I had been talking to people about my participation in the forthcoming Mumbai LGBTQ Pride March for about a week. Some reactions were:
"LGBT? What's that?": An educated girl employed in an IT firm
"What parade? You are going to attend a parade?": My family members, well-aware of the lazy me
"You mean those people who do dirty gestures? Isn't it illegal in India.": My 'well-educated' neighbours.
Another reaction was: "Oh I see..." followed by a long pause. A mixture of shock and fear gripped their face when I asked, "Will you come too?". On insisting, I got an answer, "Ya, actually, I don't mind all this in principle. But what if somebody thinks I am one among 'them'? I want to get married yaar...". I could have argued with that one, but I liked the frankness, and kept quiet. I mean, at least it was a frankly expressed fear, not an ignorant "What is all that?". Apart from this, "I don't have time", "Would've liked to.", "have some other work to do" were some other reactions that I received. Needless to say that I did not let go of the opportunity of spreading awareness because of the reactions above. We were to meet Aditya - we, as in Mast Kalandar and me -and we were going to participate in the Pride March.
The atmosphere was festive: Artists painting tattoos on cheeks, Creative posters condemning Section 377, queer costumes attracting attention, celebrities interacting freely with people. Greetings of "Happy Pride!" followed by warm hugs, air-kisses. Rainbow flags representing unconventional sexualities. Traffic around. Astonished on-lookers. (We spotted many such on-lookers right till the march ended) We also got our faces painted, wore badges condemning 377, and took pictures.
Two young men, looking barely 18 years of age, were walking in traditional wedding attire. A lady who had accepted their love (and was also holding a symbol typical to Maharashtrian weddings in her hand) was walking with them. They walked the march in that attire itself. They had dhols with them -and people dancing with them as if in a wedding procession.
A Madhubala Poster asking "Pyaar kiya toh darna kya" (Loosely, "Why fear, when you have loved") and mixtures of masculine and feminine costumes. (Now that I have become aware of these adjectives, I do not like these categorized terminologies. But please take these words only in terms of their context. I will not be able to find a more 'politically correct' noun, due to my limited knowledge). Nine-yard saris, stylish turbans, cowboys -and many many people supporting the March in simple clothes, but with badges and flags.
When the March started, the onlookers grabbed our attention. There were many of them on either sides of the road. In addition, many more also watched the March go past their balconies and windows. We looked hard, but did not find hate or disgust on anyone's face. Is it because this March is now an yearly ritual, or is it just an average Mumbaikar's tolerance? Who knows!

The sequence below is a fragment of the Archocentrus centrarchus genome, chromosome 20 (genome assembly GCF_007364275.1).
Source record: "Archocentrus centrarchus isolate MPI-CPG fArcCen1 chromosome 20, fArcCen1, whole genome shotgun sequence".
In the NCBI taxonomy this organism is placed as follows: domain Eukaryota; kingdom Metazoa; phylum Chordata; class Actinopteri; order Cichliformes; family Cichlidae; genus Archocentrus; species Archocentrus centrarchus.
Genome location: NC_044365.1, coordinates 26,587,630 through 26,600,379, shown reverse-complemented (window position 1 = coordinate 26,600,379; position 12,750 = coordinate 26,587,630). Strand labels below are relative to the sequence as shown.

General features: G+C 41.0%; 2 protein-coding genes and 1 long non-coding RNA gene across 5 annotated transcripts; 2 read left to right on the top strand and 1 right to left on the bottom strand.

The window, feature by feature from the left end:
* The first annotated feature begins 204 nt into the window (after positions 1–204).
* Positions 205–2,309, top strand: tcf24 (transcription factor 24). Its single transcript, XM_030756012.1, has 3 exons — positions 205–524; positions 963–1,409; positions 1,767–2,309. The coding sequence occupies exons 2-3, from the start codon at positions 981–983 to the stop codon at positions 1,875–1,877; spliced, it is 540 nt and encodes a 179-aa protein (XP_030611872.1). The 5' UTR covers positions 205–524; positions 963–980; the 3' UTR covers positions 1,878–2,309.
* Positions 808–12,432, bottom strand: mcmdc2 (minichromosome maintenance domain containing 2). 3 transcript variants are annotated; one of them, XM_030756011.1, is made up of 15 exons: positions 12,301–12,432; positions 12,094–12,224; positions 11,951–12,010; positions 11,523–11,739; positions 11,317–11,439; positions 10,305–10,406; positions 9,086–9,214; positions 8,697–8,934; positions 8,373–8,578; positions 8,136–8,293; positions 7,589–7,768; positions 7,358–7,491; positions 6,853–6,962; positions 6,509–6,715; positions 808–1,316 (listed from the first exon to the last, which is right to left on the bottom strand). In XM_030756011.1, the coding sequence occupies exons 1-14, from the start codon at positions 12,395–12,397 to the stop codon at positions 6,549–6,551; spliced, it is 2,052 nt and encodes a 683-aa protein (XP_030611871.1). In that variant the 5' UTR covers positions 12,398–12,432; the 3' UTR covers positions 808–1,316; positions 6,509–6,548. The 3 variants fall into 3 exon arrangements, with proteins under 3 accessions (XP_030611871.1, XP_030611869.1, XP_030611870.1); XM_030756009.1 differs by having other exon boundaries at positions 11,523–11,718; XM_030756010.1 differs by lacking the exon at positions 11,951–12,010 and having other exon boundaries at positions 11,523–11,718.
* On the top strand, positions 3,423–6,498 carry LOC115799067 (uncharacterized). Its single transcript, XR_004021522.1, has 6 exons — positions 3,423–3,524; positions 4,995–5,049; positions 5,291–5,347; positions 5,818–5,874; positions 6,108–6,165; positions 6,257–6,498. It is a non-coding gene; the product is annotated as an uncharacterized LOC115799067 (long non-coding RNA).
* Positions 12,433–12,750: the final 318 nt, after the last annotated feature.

"You are gay!", someone screamed. "It's okay" came an enthusiastic cheer.
"You are lesbian!" -"It's okay!"
"You are hijda!" -"It's okay!"
"You are straight!" -"It's okay" made me laugh at once.
We heard "Taaro maaro sem chhe, prem chhe prem chhe" and remembered Padgaonkar. "Prem mhanje prem asta, tumcha aamcha same aste" was soon to follow. (Note from translator: The mentioned line is from a poem by famous Marathi poet, Mangesh Padgaonkar. It loosely translates to "Love is but love. It's the same for all of us.") What would Padgaonkar think had he known that his poem has reached here, was one curiosity that peeped into my mind. The number of women was less. Not that they weren't there, but they were less in number for sure. On asking around, we were told that people in general find it difficult to walk marches like this. Some are scared to disclose their sexuality for different reasons. It is all the more difficult in case of women. The group we were walking with, had no woman apart from us. We later realized that there were some onlookers who were of unconventional sexuality but they were only watching the March. We felt angry+disappointed that they only peeped out of their 'closet windows' to acknowledge this March.
The obscenity that we could have expected, was nearly absent. There were volunteers with ropes at both ends, directing the walking crowds. There were volunteers who were also cleaning trash that participants would have left behind.
For girls like us whose sexuality was never suppressed, it was easy to walk a march like this. But what about those who must have pressure of their families, close ones and the society -how difficult would it be for them? How many of these onlookers would want to come on this side of the March? Or at least those who are openly accepting of this community? Yet again -Who knows! The March came to an end in some time.
Then we waited right there for the bus. The excitement of the crowd had gone down -but was far from over. People chatted around in groups. Just then, an elderly lady at the bus stop asked Mast Kalandar, "What is going on here?" She did not understand what to say -considering the lady's age/background, it was unlikely that she would understand anything at all, we thought. Mast Kalandar struggled with words as she said, "This is a March by gay people. So that the society accepts their existence, and understands them..."
Pat came the reply, "Ok, so all of them are gay." Not a question -just a statement. The expressions on her face did not change by a bit. She calmly boarded the bus that had just arrived and left. We stood astonished!